The main objective of Performance Management is to know the critical success factors of your business better. With that knowledge you will be able to increase the performance by taking better decisions and more appropriate actions. Performance Management can’t be successful without genuine key performance indicators (KPIs). These type of indicators has to be aligned with the major objectives and the strategy of the company. They are often presented on a dashboard or in management reports.
The biggest challenge: the drivers behind better results
The biggest challenge in Performance Management is to really use the indicators for continuous performance improvement. That will give people a much better understanding of what the key drivers are for achieving better team, department or company results. It requires ownership and active involvement of the people who are in charge.
Main goals of Performance Management
- Manage, monitor and align: First, to create consistent goals, the spots on the horizon, which align management with employees and departments and align these goals with the organization’s overall objectives, strategies and mission. This also help employees to know what to do, to stay aligned and focused.
- Evaluation of employees: Second, to create equitable and standardized indicators and ratings to know how well employees and management are doing, select the right people for promotions, and the ability to coach people out of your company and to have a reason for doing so.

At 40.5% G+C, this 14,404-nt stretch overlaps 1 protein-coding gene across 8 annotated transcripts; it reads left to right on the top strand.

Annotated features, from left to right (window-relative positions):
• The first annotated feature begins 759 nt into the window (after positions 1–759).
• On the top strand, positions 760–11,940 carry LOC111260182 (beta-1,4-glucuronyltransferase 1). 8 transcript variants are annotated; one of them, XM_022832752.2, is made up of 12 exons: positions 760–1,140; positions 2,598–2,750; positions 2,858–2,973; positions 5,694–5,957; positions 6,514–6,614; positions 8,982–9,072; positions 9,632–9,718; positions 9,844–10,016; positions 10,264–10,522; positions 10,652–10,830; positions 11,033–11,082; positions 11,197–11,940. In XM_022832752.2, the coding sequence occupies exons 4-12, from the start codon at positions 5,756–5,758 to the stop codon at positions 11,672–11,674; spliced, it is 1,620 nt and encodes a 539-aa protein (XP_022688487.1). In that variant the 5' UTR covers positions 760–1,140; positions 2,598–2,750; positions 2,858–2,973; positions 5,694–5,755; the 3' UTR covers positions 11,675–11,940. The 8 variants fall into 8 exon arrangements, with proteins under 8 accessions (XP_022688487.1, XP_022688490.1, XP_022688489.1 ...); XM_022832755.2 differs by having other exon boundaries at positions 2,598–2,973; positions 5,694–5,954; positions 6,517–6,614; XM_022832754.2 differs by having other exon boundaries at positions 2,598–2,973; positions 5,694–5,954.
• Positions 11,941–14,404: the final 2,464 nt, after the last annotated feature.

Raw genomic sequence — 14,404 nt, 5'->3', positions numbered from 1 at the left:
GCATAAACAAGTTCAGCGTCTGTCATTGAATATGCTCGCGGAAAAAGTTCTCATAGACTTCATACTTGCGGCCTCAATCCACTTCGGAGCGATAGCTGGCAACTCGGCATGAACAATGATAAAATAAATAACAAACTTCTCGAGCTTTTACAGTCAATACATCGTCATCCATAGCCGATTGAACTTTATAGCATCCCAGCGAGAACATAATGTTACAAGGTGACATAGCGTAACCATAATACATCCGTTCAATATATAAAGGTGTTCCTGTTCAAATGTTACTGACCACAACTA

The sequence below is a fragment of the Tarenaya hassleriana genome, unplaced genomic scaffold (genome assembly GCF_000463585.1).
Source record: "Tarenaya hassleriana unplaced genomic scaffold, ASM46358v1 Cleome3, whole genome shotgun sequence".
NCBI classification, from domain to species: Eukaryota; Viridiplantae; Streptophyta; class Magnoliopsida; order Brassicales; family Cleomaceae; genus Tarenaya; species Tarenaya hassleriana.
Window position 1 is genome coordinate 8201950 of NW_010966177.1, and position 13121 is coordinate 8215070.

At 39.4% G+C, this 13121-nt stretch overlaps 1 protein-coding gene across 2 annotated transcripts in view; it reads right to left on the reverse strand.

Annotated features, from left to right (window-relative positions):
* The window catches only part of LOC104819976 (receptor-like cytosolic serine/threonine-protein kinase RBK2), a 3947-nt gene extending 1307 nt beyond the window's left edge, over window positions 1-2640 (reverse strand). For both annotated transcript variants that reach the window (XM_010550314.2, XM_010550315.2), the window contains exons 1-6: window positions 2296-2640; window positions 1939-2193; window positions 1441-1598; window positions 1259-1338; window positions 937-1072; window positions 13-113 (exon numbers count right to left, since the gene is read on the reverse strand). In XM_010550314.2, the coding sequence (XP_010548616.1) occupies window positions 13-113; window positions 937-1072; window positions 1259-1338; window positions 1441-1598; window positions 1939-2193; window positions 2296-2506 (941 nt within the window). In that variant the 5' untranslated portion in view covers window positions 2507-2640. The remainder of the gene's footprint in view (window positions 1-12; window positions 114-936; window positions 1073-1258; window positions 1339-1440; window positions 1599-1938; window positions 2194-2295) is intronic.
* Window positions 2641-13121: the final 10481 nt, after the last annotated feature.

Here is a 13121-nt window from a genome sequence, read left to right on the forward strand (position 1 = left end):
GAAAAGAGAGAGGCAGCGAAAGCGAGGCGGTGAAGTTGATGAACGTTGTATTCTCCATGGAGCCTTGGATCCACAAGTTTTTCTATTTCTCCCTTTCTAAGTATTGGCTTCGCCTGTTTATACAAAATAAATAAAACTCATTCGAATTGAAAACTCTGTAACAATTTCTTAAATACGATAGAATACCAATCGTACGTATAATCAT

- Coaching & development: Third, and this is probably the most important one, this key process enables management and colleagues to provide coaching and development in a structured process in order to know how to do it.
Why Performance Management projects often fail
More than 50% of the performance management projects fail. Why? One reason is the quality of management, because they aren’t always equipped with the right competences and skills to manage the performance using indisputable facts and relevant key performance indicators. Another reason might be that the company lacks a culture of transparency which is key in Performance Management success. Everyone should be able to see what is going on. Finally, performance management needs that people can give feedback to and receive feedback from their colleagues and customers.
Is the cultural side “soft”?
Even though the cultural side is referred to as a “soft” culture is much more like concrete: inflexible and difficult to change. The challenge is inside your own organization, ensuring that the people are the central factor in performance management. Large scale culture change within an organization is often doomed to failure; some things just can’t be achieved, like bending concrete. Sometimes we need to think big and start small, we need to persuade and coach small groups of managers and their staff to use the information, insights and analysis that we can offer from business intelligence to improve what they are doing and provide the basis for innovation. This makes their work more interesting, and often simpler and more rewarding. This is what the management guru’s call “Empowerment”. That is the purpose of performance management, to improve the efficiency and effectivity of organizations, “where people work together to achieve goals”, and to let them see the value of their contribution.